Carolyn Hax is off for the holidays. The following are excerpts from January 2002 live discussions on www.washingtonpost.com:
How do you begin forgiving someone for cheating? Or how do you begin thinking about forgiving someone for cheating? I love him. He's sorry. We're "talking." I'm "thinking." The cheating wasn't huge, but there were a lot of lies attached. Every time he so much as hugs a female friend, I get a wave of anger and hurt. I don't know what to do.
Set aside the cheating for a sec and think VERY VERY HARD about the lying. I get asked a lot about the truth in "once a cheater, always a cheater," and I always say it's a case-by-case thing -- but if anyone asked me my opinion of "once a liar, always a liar," I'd say to believe it and run.
Cheating is a form of lying! If you're cheating on someone, chances are you've told some sort of lie to facilitate it or cover it up. Even if somehow you've managed to cheat without explicitly/verbally lying, you're lying by omission because, in my opinion, just by being in a committed, exclusive relationship, you are saying (without speaking the actual words) to your partner that you are NOT physically or emotionally involved with anyone else. If you are, then this statement becomes a lie. No?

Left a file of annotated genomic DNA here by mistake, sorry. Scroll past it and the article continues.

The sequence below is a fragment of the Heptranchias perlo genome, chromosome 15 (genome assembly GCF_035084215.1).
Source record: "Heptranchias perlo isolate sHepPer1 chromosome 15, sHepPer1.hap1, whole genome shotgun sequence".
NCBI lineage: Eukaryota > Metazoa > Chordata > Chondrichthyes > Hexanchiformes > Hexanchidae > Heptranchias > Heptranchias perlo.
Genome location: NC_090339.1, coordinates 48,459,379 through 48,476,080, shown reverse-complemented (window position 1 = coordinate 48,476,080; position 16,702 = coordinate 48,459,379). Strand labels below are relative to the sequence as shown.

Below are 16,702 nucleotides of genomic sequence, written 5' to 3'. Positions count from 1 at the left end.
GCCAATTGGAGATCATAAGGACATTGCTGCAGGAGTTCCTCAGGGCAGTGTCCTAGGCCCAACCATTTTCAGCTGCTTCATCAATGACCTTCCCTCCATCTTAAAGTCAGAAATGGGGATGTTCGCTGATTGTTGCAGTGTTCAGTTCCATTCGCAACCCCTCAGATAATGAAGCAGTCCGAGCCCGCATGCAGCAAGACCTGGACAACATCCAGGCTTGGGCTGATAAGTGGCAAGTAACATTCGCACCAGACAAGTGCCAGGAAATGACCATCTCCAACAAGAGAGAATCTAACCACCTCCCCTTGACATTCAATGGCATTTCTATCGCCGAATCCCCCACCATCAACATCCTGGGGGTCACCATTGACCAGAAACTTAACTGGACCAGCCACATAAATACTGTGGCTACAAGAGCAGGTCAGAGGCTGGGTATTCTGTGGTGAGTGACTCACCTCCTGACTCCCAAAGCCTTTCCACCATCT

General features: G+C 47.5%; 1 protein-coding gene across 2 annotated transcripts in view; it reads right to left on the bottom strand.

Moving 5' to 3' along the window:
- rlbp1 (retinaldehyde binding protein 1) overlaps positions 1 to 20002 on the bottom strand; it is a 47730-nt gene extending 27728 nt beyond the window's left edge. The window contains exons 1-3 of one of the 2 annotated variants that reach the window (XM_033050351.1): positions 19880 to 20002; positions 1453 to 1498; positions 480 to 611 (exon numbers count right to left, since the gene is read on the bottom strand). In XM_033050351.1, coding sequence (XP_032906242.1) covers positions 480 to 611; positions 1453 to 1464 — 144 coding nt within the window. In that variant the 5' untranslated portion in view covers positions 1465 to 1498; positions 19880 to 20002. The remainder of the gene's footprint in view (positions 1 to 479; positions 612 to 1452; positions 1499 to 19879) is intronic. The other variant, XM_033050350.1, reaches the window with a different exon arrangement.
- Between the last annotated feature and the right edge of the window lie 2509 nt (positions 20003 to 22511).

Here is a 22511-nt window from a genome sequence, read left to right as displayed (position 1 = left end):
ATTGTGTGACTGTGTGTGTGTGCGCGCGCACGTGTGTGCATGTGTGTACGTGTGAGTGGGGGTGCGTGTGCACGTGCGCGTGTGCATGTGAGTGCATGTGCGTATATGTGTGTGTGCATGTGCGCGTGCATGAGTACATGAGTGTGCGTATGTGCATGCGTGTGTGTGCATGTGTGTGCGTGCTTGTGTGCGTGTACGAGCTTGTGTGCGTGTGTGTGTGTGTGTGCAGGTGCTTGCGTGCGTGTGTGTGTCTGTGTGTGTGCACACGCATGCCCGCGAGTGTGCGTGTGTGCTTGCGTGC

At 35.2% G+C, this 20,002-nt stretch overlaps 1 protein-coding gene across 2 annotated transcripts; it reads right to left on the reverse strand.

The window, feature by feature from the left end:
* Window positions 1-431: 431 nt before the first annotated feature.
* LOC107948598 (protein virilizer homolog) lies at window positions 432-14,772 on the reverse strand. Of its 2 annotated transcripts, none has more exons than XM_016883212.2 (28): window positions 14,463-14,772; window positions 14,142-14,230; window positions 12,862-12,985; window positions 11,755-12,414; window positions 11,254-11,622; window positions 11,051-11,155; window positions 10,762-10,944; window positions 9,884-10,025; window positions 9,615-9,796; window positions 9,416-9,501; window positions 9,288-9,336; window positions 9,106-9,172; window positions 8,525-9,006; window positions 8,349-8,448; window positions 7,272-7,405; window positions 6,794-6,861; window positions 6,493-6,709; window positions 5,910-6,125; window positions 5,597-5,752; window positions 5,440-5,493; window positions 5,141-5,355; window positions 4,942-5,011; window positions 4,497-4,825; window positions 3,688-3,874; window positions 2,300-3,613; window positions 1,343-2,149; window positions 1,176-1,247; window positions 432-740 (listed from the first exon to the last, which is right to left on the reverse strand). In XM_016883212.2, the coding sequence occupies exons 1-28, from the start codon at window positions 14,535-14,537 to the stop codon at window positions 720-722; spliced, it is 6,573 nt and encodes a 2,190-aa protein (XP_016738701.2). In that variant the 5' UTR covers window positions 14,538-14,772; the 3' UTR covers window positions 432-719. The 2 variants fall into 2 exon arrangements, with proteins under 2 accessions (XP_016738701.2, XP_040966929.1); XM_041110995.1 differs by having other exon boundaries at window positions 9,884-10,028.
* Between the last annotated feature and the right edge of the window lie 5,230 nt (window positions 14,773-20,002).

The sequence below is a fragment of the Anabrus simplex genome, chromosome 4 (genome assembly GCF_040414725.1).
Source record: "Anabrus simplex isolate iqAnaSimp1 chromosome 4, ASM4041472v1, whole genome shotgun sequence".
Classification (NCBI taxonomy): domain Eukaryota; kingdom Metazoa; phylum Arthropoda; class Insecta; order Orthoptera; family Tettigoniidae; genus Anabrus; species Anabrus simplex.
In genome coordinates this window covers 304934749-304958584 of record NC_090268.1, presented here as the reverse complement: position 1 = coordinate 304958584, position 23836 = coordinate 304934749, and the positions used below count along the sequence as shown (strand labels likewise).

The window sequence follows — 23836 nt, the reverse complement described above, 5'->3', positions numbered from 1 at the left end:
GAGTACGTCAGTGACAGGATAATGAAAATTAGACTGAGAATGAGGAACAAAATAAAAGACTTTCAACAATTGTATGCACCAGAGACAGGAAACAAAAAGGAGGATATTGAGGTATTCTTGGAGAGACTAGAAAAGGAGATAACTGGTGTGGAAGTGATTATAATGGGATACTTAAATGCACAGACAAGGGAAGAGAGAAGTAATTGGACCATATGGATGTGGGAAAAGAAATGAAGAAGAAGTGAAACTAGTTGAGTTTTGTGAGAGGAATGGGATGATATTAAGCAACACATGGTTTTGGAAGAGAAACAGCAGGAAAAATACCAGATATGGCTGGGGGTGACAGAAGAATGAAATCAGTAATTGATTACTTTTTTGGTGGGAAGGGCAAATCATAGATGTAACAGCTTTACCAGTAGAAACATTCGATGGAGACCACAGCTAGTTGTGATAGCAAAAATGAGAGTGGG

Someone can certainly get swept up in a moment, and regret that moment, and confess it, and work like hell to repair the damage. It's cheating, but where's the lie in that? I'm not saying one never involves the other, I'm just saying -- and maintaining -- that they are two different things that are lumped together at the decision maker's peril.
For example: I would have a much easier time forgiving a partner who, say, was in a rough patch with me (especially if I was a root cause of that rough patch), was open about its being a rough patch, turned to someone else in a moment (or even, say, a month) of weakness and frustration, saw the light and came back without making excuses, than one who let me think everything was peachy keen and lied to my face about going fishing on weekends so he could go out and boink his co-worker. This is gray stuff, of many many shades.
Does this info help, given the preceding comment? The cheating was during a rough patch, but he never came clean. We were close to being back to normal when I found out from someone else. But it really is the lying that gets me more than the cheating.
-- Girl With the Cheater/Liar
As I said, I think the lying should get to you more. And if he lied to your face to get away to see this person, that makes it even worse, in my opinion. I'm not going to tell you whether to stay or go, but I will say one more thing: Half-assed decisions don't do anyone any favors. If you take him back, you let the anger go and find a way to trust him. If you can't trust him or let the anger go, don't take him back.
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